Why people kill themselves: Part 9 -Fight, Flight or Freeze — The Ten Emotional Stages to Suicidal Thinking
The Ten Steps to Suicide
- Primal Vulnerability — At birth, we are totally helpless, powerless and exposed and without care from and protection by others who adapt to us, we will die.
2. Secondary Vulnerability — As we venture as an infant or child out into the world, it pressures us to adapt to it and if we are not able to do that we can feel overwhelmed.
3. Cumulative Vulnerability — As we go through life and more and more stress is added to our lives that we merely get past but not fully over, it builds up and we cross over into distress where our focus is relieving that distress in any way possible.
4. Fragile — The point at which the distress so overwhelms us that we are no longer able to attack it by fight (getting angry at others or ourselves) or run away from it by flight (into frenetic activity, busyness or mania) and instead freeze and begin to feel internal cracks in our mind.
BTW this is also the point where when we can’t escape the mounting vulnerability that our anxiety increases (as in feel increasingly awful and there is no escape) and depression increases (with no escape and no longer able to cope by being angry outward, we follow Freud’s explanation that “Depression is anger turned inward”).
5. Brittle — The point at which the internal cracks continue to intensify and we feel brittle and as if we could shatter at any moment and we make a last ditch effort into escaping into alcohol and/or drugs — especially opiates.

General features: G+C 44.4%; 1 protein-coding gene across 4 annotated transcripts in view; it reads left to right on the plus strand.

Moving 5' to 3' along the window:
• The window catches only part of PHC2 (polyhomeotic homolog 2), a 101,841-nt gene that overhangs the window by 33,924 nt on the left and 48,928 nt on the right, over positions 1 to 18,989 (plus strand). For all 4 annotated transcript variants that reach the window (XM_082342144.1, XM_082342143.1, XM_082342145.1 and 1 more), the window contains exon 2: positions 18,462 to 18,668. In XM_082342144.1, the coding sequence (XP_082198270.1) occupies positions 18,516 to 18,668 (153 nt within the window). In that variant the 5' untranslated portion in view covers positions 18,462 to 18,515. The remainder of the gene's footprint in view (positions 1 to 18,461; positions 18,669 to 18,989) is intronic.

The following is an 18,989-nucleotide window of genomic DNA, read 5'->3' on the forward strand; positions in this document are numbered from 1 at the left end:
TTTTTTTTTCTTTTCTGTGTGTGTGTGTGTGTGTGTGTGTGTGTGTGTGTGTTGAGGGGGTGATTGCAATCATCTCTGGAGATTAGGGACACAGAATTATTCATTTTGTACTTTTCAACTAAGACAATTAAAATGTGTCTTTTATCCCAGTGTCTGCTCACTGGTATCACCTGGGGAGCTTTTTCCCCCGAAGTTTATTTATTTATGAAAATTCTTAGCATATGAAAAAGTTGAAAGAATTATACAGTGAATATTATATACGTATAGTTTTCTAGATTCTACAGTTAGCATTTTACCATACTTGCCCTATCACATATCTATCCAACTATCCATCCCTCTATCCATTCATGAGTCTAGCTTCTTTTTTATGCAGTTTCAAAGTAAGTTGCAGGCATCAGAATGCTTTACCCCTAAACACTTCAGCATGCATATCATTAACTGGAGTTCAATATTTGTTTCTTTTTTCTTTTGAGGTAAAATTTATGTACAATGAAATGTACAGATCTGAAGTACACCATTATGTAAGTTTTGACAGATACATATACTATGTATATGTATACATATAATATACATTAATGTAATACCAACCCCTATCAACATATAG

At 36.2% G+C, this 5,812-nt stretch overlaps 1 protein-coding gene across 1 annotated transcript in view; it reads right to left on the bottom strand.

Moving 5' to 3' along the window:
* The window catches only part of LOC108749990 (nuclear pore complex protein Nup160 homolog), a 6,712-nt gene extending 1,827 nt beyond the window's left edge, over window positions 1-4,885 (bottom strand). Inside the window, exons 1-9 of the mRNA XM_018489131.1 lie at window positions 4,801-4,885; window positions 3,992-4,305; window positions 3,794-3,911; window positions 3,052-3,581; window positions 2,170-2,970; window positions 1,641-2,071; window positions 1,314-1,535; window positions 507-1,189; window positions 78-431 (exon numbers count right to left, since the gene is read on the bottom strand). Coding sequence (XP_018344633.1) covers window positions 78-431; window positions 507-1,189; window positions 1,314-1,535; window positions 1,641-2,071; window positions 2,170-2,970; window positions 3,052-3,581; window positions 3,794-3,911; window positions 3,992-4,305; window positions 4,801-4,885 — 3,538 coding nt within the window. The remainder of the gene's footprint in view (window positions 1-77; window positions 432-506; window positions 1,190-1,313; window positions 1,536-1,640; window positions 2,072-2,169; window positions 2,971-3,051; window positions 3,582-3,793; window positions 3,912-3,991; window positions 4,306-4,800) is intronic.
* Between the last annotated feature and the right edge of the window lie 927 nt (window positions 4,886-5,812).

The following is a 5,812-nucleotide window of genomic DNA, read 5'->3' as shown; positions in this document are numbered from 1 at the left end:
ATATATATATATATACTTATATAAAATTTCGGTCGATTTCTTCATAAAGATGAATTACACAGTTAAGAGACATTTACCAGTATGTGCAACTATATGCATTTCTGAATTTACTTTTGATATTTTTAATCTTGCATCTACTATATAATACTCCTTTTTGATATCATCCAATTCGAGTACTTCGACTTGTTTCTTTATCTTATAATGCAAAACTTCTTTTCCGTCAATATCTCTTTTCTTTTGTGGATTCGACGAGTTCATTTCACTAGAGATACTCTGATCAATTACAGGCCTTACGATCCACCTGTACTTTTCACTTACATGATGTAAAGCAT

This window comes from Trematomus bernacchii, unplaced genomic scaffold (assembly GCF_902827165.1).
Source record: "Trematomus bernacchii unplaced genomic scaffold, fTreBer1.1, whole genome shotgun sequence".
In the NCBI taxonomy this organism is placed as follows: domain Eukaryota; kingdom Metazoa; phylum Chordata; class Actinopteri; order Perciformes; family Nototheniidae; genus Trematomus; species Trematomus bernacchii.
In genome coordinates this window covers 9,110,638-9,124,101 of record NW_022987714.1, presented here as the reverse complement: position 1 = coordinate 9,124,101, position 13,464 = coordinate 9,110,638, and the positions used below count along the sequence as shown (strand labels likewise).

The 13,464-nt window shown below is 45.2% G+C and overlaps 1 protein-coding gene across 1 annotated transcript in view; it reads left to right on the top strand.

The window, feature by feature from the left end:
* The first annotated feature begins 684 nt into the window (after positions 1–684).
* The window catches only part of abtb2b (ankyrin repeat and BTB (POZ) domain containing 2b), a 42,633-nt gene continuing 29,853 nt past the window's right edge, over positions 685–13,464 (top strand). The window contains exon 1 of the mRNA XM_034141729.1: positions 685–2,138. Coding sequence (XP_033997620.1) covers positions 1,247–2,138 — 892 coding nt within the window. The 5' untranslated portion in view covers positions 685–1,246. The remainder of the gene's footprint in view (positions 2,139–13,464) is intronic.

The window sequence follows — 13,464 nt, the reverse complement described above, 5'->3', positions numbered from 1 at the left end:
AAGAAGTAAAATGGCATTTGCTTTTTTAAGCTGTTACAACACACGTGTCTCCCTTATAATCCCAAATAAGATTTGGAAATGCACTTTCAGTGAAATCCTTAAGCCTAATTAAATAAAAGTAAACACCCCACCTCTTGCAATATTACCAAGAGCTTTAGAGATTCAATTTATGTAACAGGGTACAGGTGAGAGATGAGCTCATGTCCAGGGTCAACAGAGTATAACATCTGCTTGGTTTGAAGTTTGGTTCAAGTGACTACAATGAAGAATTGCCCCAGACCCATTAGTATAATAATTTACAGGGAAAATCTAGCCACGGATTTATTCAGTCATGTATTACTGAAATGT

6. Shattered — The point at which our mind feels as if it has shattered but is still in place (like a shattered windshield which has not yet fallen apart).
7. Terror — The feeling that the next step will be that our mind will fragment.
8. Fragmented — The point at which our mind feels as if it has exploded and will never come back.
9. Panic — The point at which we do anything to get away from the continued fragmentation.
10. Suicide — The point at which we end our life because we cannot exist in a state of terror and panic.
What can be done to prevent the runaway train of our mind going off the track?
In chemical reactions the Rate Limiting Step is that point in the reaction that is the slowest and the point after which the reaction just takes off on its own.
In the above ten steps the Rate Limiting Step or more accurately Steps are: Primary Vulnerability and Secondary Vulnerability.
With Primary Vulnerability, we are completely helpless, powerless, exposed and vulnerable and, as mentioned above, without care by others and protection from the world we will not survive. This is mainly in the form of the maternal bond coming from our mothers who adapt to us to feed us when we are hungry, change our diapers when we are in GI distress, hold us when we are cold and hold us when we are scared.
When instead of being cared for and protected we are neglected or abused we will die or at the very least Fail to Thrive.
That said our mothers do not have to be perfect in their connecting to us. In fact, being a “Good Enough Parent” as described by D.W. Winnicott, nurtures in us an early adaptability to the world. The key is whether our adaptability will be sufficient to keep us moving onward and outward developing increasing self-sufficiency and self-reliance as we grow.
If however the gap is too wide as with a mother or parent who too often yells, screams, becomes angry or completely abandons us when we are experiencing normal infantile or child appropriate neediness, we can develop learned helplessness. Learned helplessness first describe by psychologist, Martin Seligman, is the state where when we believe anything we do will not help us out of distress, we just give up.
In spite of such primary abuse or neglect, some fortunate individuals can throw themselves into super achievement telling themselves and the world, “I don’t need anyone.”